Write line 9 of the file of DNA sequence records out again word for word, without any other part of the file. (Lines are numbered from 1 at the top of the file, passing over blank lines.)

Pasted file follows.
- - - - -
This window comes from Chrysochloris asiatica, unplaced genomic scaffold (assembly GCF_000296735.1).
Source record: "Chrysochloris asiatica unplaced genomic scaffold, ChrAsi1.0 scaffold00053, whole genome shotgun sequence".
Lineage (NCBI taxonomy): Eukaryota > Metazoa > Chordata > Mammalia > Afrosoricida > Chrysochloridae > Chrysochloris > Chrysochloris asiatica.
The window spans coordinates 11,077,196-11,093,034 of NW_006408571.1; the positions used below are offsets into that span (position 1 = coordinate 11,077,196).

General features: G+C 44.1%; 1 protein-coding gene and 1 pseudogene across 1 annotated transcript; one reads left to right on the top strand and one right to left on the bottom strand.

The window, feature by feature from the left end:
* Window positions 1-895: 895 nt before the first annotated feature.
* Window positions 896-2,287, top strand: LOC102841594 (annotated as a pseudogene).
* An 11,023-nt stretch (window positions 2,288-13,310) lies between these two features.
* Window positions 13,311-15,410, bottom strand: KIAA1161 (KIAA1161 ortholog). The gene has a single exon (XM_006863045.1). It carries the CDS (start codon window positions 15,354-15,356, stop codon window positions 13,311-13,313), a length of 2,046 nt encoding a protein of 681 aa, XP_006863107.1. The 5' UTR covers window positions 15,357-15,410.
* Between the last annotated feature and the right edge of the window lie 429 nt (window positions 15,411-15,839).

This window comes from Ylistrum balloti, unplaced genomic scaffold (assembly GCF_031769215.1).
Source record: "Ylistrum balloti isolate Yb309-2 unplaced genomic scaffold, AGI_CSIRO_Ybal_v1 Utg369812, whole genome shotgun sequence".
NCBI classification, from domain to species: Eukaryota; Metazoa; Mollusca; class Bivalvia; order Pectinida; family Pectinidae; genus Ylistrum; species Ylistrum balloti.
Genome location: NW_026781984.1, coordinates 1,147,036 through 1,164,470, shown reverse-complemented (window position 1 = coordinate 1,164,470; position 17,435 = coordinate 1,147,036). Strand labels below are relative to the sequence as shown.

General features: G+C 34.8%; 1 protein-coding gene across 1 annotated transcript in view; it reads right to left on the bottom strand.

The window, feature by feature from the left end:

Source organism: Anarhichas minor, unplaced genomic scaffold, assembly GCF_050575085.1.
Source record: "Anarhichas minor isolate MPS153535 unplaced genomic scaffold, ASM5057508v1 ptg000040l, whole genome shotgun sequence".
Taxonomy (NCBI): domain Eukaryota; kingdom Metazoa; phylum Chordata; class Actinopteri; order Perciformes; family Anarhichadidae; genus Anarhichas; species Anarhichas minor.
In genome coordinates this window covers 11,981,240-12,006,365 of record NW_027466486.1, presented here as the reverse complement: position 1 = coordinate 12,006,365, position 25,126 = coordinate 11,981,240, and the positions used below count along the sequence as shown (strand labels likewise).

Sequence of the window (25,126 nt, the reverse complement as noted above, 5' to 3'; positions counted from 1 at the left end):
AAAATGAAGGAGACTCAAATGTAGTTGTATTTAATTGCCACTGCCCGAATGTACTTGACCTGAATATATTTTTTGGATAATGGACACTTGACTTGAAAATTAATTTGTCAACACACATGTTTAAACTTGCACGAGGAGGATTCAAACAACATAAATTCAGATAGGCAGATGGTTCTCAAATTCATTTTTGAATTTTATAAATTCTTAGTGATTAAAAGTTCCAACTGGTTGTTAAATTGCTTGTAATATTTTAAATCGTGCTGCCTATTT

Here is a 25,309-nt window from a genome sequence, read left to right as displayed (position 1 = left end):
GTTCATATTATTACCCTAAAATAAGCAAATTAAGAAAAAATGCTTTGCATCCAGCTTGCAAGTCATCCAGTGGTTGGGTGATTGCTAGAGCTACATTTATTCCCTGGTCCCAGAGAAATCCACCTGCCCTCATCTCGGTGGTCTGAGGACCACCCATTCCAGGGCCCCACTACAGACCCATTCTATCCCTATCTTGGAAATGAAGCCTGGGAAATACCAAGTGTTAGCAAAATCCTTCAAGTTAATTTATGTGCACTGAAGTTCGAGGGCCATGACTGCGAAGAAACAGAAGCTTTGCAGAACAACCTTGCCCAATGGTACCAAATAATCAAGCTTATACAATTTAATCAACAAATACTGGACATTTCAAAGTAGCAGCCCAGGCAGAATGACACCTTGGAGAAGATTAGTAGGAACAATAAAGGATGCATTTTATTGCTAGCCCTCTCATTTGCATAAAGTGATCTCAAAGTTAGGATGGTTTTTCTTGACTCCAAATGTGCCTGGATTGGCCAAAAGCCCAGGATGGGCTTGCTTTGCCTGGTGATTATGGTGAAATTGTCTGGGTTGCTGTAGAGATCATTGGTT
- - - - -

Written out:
* An 11,023-nt stretch (window positions 2,288-13,310) lies between these two features.